Whoever wants to get to the geula shleimah has to come ‘under the wings’ of Rabbi Berland, and to continue to deepen and increase their prayers, their good deeds, their love for Hashem, and their love for Am Yisrael.

 

We’re all in this together.

You know how I came to realise that so many of my own opinions and attitudes were dripping with sinat chinam, or baseless hatred of my fellow Jew?

My teenagers.

I know a lot of parents bemoan those polite times of yesteryear when your kids just had to nod mutely as you behaved like a jerk, or treated them (and others…) abusively, or felt too scared to tell you the truth because they didn’t want a slap or a cold shoulder or some other form of parental punishment.

But you know what?

My chutzpahdik teenagers have helped me to work on my middot like no-one else.

They’ve magnified every little bit of arrogant self-righteousness, every tiny speck of lashon hara that I was trying to pass off as ‘chinuch’, and challenged every rage fit that was more befitting of a two year old than a grown woman.

And one of the main areas they’ve been working on is my attitudes towards other groups of Jews.

It’s human nature, to find your ‘place’, your milieu, your level in the world, and then to start defending it to the hilt as being ‘the best’, ‘the only’, while everyone else is awful, terrible, disgusting, yucky or inferior.

That’s why people who move to Israel love to point out the flaws in the people and places they left behind; that’s why people who have no intention of moving to Israel love to point out the flaws in the people and places of the Holy Land; that’s why ‘frummers’ rail against secular people, and secular people rail against chareidim, and national religious people have no idea who to rail against, so they take it all on a case-by-case basis.

And underneath all this self-righteous judgment and indignation and anger and finger-pointing and accusations lies….

Our own bad middot.

And nothing else.

This is what my teenagers helped me to learn. Every time I’d start telling them about the founding fathers of the State, and how many bad things they got up to (to try to counteract the hagiography going on in school about people like David Ben Gurion) – my youngest would go for the jugular.

You’re talking lashon hara!!! Why are you only seeing the bad in people, why can’t you see all the good they did, too?!?!

But, what about all the Yemenite children they kidnapped and sold to the highest bidders?

But, what about the awful treatment they doled out to the Sephardim (including your Saba?)

But, what about the 500,000 Jews in Hungary that they could have rescued, but chose not to?

Ima, I’m not saying they were good people, but they did a lot of good things, and they were still Jews! Why are you always looking at the bad?!

She had a point.

So, I started trying to work on it, and it was really, really hard going to keep identifying bad behavior without going off on big, generalized rants about the Jew themselves. As Rebbe Nachman teaches us, the soul of every Jew is only pure, it’s only good. It’s just surrounded by so much trauma, so many klipot that’s eating up all their innate good.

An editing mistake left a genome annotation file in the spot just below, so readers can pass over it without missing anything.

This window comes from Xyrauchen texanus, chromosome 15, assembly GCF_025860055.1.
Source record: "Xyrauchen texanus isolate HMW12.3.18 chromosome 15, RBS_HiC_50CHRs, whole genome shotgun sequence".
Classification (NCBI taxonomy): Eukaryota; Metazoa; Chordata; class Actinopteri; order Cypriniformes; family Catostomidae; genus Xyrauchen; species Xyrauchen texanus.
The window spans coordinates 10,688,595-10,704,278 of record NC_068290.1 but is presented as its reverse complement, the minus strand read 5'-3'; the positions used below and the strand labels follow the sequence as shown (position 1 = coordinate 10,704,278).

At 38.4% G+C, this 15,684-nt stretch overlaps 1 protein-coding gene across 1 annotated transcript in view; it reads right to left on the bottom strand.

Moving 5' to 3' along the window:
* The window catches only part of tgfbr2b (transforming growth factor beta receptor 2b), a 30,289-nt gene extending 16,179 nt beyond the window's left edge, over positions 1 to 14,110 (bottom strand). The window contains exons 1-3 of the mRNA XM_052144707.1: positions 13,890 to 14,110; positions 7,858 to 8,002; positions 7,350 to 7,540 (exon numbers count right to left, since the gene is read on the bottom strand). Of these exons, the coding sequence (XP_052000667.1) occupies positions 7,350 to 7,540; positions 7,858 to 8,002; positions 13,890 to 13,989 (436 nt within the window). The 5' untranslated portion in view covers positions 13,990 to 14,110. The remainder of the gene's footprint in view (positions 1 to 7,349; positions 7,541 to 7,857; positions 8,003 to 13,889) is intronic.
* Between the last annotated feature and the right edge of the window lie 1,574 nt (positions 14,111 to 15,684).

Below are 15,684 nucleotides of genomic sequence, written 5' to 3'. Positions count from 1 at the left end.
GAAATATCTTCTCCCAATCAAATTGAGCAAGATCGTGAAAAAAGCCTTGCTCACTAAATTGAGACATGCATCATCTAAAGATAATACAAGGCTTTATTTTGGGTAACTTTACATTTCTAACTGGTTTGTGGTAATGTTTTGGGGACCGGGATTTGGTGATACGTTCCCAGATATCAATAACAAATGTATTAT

But then, as God likes to use the mirror principle both ways, after we had this discussion when my youngest started ranting about ‘chareidim who don’t serve in the army’, and ‘chareidim who go around abusing everyone’ etc etc – I had to give it back to her:

You’re talking lashon hara!!! Why are you only seeing the bad in people, why can’t you see all the good they did, too?!?!

Man, did she hit the roof. Because while it’s easy and enjoyable to point out other people’s blind spots and prejudices, it’s so very much harder to accept them being pointed out in yourself, and in your school, and in your classmates.

Over the next two years, we came back to this subject a lot, because me and my husband skew much more to the chareidi side of things, even though we aren’t chareidi, while my two kids are very much in the national religious camp.

Between us, and all the arguments about different groups, and different Jews, we eventually figured out that there are people doing very good things in all groups of Jews, and there are people doing very bad things in all groups of Jews.

It comes down to the idea that in Judaism, there are no ‘good people’ or ‘bad people’.

There are only ‘good actions’ and ‘bad actions’, and we are all a collection of our actions that ultimately, only God will judge as being overall ‘good’ or ‘bad’.

So, my kids act as a guard-dog on my natural tendency to start criticizing in others what I really just need to work on in myself. And I do the same for them – and while the arguments are not so pretty, while they’re happening, I can feel how much good they are doing us all.

These days, my kids are far more careful about throwing out derogatory statements about ‘chareidim’, because they know they are going to be challenged to bring real facts, and not just a collection of chareidi-bashing rumors and headlines.

(We’ve had some very interesting discussions around the Rav, for example, and that’s also what spurred me on to set the facts of the story down and write the book. Sadly, they don’t read English… but it’s going in the right direction.)